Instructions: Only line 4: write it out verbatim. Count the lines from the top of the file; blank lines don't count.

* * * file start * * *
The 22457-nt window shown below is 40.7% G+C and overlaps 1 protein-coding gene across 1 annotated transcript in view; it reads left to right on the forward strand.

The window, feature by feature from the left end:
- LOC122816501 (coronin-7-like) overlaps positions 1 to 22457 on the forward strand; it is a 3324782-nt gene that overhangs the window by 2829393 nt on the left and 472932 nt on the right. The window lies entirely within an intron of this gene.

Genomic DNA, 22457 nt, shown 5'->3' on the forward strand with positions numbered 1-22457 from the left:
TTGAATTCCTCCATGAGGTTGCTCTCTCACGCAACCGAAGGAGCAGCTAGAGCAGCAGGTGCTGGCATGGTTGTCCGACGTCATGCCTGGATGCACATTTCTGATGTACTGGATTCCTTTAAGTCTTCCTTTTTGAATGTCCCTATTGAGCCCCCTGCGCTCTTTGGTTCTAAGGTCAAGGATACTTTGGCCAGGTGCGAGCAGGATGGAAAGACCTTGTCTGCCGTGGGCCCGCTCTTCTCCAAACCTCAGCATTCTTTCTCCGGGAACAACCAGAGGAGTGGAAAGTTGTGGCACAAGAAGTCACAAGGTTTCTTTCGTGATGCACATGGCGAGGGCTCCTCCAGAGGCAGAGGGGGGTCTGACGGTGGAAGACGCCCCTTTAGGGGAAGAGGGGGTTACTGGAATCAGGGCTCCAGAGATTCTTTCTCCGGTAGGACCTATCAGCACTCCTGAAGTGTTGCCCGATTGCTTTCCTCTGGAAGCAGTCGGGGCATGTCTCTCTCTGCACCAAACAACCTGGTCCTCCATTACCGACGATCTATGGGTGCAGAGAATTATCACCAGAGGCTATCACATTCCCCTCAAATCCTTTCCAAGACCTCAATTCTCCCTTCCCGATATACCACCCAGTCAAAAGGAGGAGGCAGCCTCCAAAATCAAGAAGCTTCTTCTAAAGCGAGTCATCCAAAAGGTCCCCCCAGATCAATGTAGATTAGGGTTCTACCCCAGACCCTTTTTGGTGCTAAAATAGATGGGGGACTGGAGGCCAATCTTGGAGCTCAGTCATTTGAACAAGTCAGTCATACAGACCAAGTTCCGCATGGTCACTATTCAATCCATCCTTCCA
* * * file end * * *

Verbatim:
Genomic DNA, 22457 nt, shown 5'->3' on the forward strand with positions numbered 1-22457 from the left: